American spending on public education, adjusted for inflation, has more than doubled over the last three decades. What did taxpayers get for their money?
Twice the money. Zero progress.
Yet students in other countries have been improving their test scores.
The Program for International Student Assessment 2006 measured the math and science literacy of 15-year-olds in 29 countries that belong to the Organization for Economic Cooperation and Development (OECD). The results? American students placed in the bottom quarter in math and in the bottom third in science.
U.S. Secretary of Education Arne Duncan said, “We are lagging the rest of the world, and we are lagging it in pretty substantial ways.”
The current public education system is not preparing Americans to succeed in the increasingly competitive global economy. In the U.S., this will lead to growing unemployment rates, a decline in Gross Domestic Product, unsustainable levels of national debt, and reduced military capability.
U.S. Admiral Mike Mullen, chairman of the Joints Chiefs of Staff, said last week that the single biggest threat to national security is the national debt.
The estimated $600 billion in interest on the national debt in 2012 that American taxpayers will have to pay is “one year’s worth of defense budget,” Mullin said. He predicted that the defense budget will eventually be cut to facilitate the “wave of debt.”
In addition to endangering the U.S.’s economic and national security, low educational attainment also imposes societal and personal costs.
Societal costs include higher unemployment, higher crime, lower income tax revenues, and higher social welfare payments.
Personal costs include lower lifetime earnings and life expectancy. According to the U.S. Census Bureau, estimated lifetime earnings are about $1.2 million for high school graduates and $2.1 million for college graduates. Also, the U.S. Department of Health and Human Services reports that life expectancy increases when educational attainment increases.
Those who argue that the solution is more money for public schools have had three decades to test their theory. Increased spending has not led to improvement. American test scores have remained flat since the early 1970s even though per-pupil spending, adjusted for inflation, went from $4,489 in 1970-1971 to $10,041 in 2006-2007—an increase of 124 percent.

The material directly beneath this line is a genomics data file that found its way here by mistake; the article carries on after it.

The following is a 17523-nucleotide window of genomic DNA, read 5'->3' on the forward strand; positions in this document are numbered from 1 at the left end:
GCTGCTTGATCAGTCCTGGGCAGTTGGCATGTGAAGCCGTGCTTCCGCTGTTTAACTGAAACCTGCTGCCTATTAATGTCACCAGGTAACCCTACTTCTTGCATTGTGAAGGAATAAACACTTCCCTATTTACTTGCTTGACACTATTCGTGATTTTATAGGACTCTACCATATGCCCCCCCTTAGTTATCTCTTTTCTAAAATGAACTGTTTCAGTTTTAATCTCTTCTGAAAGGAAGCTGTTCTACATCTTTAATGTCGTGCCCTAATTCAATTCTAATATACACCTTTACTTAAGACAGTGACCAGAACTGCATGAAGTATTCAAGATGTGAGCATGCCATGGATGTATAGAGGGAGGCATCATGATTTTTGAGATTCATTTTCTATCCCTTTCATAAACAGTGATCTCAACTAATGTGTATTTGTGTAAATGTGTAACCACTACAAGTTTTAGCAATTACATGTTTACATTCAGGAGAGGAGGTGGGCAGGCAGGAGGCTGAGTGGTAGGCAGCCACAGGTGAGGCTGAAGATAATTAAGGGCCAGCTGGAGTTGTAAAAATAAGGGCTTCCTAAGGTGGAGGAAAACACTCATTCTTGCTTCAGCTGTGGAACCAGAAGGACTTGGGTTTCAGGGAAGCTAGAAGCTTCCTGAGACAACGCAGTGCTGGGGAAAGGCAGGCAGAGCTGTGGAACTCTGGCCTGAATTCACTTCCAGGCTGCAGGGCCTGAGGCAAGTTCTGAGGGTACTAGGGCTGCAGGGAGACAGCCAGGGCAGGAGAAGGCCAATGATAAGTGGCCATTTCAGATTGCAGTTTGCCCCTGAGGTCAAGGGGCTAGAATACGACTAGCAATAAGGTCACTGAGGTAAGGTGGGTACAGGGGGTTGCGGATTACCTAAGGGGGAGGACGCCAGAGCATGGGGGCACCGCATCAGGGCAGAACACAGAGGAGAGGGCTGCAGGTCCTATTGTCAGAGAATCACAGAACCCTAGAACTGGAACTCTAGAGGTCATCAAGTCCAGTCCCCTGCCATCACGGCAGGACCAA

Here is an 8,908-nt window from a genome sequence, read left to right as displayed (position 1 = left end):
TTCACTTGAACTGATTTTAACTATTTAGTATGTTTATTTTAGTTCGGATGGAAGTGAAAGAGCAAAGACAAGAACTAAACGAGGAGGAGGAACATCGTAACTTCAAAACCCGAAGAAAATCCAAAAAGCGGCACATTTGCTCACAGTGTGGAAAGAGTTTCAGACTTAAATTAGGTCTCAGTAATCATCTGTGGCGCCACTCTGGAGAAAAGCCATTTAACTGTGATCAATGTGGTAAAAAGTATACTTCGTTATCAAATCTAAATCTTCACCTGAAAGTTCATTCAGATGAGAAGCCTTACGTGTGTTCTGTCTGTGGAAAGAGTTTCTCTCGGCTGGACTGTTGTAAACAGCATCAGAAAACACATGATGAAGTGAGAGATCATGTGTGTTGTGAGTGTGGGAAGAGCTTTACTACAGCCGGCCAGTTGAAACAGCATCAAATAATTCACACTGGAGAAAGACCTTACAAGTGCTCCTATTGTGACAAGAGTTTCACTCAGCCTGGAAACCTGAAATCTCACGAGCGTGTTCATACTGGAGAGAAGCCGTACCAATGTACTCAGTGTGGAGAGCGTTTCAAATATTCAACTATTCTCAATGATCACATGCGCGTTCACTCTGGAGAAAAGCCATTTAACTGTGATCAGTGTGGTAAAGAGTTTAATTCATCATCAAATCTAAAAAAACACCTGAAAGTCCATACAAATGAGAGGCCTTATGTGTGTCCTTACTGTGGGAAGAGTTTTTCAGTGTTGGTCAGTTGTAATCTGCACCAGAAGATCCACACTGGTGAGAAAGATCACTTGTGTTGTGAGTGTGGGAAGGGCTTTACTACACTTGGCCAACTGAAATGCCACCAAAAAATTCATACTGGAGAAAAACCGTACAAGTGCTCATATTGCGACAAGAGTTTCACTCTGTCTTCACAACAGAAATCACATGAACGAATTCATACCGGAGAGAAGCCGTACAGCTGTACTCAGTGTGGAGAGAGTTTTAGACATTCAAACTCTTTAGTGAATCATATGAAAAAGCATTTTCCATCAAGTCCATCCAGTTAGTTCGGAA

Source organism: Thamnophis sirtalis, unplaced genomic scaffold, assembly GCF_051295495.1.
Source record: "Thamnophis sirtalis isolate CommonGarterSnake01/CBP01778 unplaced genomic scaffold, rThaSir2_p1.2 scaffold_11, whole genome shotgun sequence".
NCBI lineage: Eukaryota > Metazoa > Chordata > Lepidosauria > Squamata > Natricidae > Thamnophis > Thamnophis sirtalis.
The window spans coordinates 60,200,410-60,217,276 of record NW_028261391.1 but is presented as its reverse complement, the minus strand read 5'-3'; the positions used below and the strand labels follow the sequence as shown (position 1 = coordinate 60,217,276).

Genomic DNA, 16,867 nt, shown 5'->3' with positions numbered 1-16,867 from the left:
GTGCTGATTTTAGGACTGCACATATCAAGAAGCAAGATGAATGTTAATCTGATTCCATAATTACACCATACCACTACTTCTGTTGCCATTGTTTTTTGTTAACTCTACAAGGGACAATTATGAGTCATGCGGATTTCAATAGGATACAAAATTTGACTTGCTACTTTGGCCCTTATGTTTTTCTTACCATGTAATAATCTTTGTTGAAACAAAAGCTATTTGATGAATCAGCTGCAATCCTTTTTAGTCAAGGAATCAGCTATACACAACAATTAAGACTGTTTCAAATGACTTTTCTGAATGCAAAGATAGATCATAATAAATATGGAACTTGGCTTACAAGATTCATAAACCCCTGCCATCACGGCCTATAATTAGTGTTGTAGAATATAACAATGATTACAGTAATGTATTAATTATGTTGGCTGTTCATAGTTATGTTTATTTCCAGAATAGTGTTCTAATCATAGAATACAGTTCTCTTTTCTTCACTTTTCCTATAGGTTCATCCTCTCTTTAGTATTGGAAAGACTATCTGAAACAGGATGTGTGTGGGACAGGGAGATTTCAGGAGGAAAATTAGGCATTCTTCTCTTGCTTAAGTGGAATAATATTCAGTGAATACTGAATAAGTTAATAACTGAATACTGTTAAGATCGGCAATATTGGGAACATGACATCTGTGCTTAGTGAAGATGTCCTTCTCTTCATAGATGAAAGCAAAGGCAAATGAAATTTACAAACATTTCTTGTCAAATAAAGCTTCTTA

American per-pupil spending in 2006 was 41 percent higher than the OECD average of $7,283, and yet American students still placed in the bottom quarter in math and in the bottom third in science among OECD countries.
Clearly, increasing spending further is unlikely to improve test scores. “Doing the same thing over and over again and expecting different results” is how Einstein defined insanity.
So now that we know what doesn’t work, what should we do?
Television reporter John Stossel argued in his ABC News special report “Stupid in America: How We Cheat Our Kids” that the U.S. public education system is a government monopoly, and monopolies usually fail their customers. Stossel concluded that competition and choice can improve education just as it improves everything else.
Without the pressure to compete, monopolies have little incentive to serve customers better. When the U.S. Postal Service was a monopoly, it couldn’t deliver packages overnight. But when it had to compete with FedEx and others, then suddenly it could deliver overnight. Competition spurs competitors to innovate and perform better.
Because attempts to achieve substantial reform within the current U.S. public education system have failed for decades, it’s time to end the monopoly and develop alternative, competitive systems that give parents the freedom to choose the schools their kids attend regardless of where they live and how much money they make.
School choice empowers parents to remove their kids from failing schools and place them in successful schools. And it gradually forces public schools to improve or risk losing students to better schools.
Embracing policies that give families the freedom to choose the schools their kids attend would not require more money from taxpayers. Instead, it would require the improvement of resource allocation. For example, resources could be more effectively allocated by allowing parents to use their kids’ share of public education funding to choose the best schools for their kids.
There is, of course, strong resistance to school choice from the defenders of the status quo in education whose livelihoods are threatened by alternatives that focus on the best interest of kids instead of adults. The preservation of self-interests is to be expected, but how is it affecting the nation?
America has barely been treading water in terms of domestic and international test scores for three decades despite the fact that spending on public education, adjusted for inflation, has more than doubled.
Where will we be three decades from now?
This article was originally published in American Thinker.